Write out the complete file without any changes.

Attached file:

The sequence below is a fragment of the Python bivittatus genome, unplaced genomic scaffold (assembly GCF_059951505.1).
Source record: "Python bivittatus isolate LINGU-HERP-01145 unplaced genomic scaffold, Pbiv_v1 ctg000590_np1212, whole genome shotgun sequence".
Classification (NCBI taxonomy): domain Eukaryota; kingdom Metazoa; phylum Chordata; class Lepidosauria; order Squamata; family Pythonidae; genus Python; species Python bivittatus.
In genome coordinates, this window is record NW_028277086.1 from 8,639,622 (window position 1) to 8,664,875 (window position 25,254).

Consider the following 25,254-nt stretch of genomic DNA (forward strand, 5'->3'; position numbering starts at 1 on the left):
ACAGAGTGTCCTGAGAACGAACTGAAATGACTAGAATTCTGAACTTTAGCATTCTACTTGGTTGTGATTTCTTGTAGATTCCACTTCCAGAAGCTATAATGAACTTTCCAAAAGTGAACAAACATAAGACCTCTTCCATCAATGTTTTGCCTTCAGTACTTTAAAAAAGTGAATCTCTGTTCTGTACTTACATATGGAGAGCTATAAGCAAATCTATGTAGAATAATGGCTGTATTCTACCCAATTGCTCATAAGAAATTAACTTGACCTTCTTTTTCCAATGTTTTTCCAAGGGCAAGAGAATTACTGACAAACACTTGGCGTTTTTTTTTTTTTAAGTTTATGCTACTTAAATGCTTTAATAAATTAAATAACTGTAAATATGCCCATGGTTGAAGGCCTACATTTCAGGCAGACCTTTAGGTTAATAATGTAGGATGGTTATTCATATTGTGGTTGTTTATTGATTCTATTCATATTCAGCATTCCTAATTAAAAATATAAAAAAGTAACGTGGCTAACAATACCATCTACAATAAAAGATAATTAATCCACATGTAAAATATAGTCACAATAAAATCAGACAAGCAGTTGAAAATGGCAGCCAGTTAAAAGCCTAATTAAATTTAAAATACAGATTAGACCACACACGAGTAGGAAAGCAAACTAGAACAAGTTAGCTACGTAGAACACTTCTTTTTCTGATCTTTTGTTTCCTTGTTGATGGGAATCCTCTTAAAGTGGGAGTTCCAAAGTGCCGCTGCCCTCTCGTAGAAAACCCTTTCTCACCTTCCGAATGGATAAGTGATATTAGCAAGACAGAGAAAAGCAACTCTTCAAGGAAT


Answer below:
The sequence below is a fragment of the Python bivittatus genome, unplaced genomic scaffold (assembly GCF_059951505.1).
Source record: "Python bivittatus isolate LINGU-HERP-01145 unplaced genomic scaffold, Pbiv_v1 ctg000590_np1212, whole genome shotgun sequence".
Classification (NCBI taxonomy): domain Eukaryota; kingdom Metazoa; phylum Chordata; class Lepidosauria; order Squamata; family Pythonidae; genus Python; species Python bivittatus.
In genome coordinates, this window is record NW_028277086.1 from 8,639,622 (window position 1) to 8,664,875 (window position 25,254).

Consider the following 25,254-nt stretch of genomic DNA (forward strand, 5'->3'; position numbering starts at 1 on the left):
ACAGAGTGTCCTGAGAACGAACTGAAATGACTAGAATTCTGAACTTTAGCATTCTACTTGGTTGTGATTTCTTGTAGATTCCACTTCCAGAAGCTATAATGAACTTTCCAAAAGTGAACAAACATAAGACCTCTTCCATCAATGTTTTGCCTTCAGTACTTTAAAAAAGTGAATCTCTGTTCTGTACTTACATATGGAGAGCTATAAGCAAATCTATGTAGAATAATGGCTGTATTCTACCCAATTGCTCATAAGAAATTAACTTGACCTTCTTTTTCCAATGTTTTTCCAAGGGCAAGAGAATTACTGACAAACACTTGGCGTTTTTTTTTTTTTAAGTTTATGCTACTTAAATGCTTTAATAAATTAAATAACTGTAAATATGCCCATGGTTGAAGGCCTACATTTCAGGCAGACCTTTAGGTTAATAATGTAGGATGGTTATTCATATTGTGGTTGTTTATTGATTCTATTCATATTCAGCATTCCTAATTAAAAATATAAAAAAGTAACGTGGCTAACAATACCATCTACAATAAAAGATAATTAATCCACATGTAAAATATAGTCACAATAAAATCAGACAAGCAGTTGAAAATGGCAGCCAGTTAAAAGCCTAATTAAATTTAAAATACAGATTAGACCACACACGAGTAGGAAAGCAAACTAGAACAAGTTAGCTACGTAGAACACTTCTTTTTCTGATCTTTTGTTTCCTTGTTGATGGGAATCCTCTTAAAGTGGGAGTTCCAAAGTGCCGCTGCCCTCTCGTAGAAAACCCTTTCTCACCTTCCGAATGGATAAGTGATATTAGCAAGACAGAGAAAAGCAACTCTTCAAGGAAT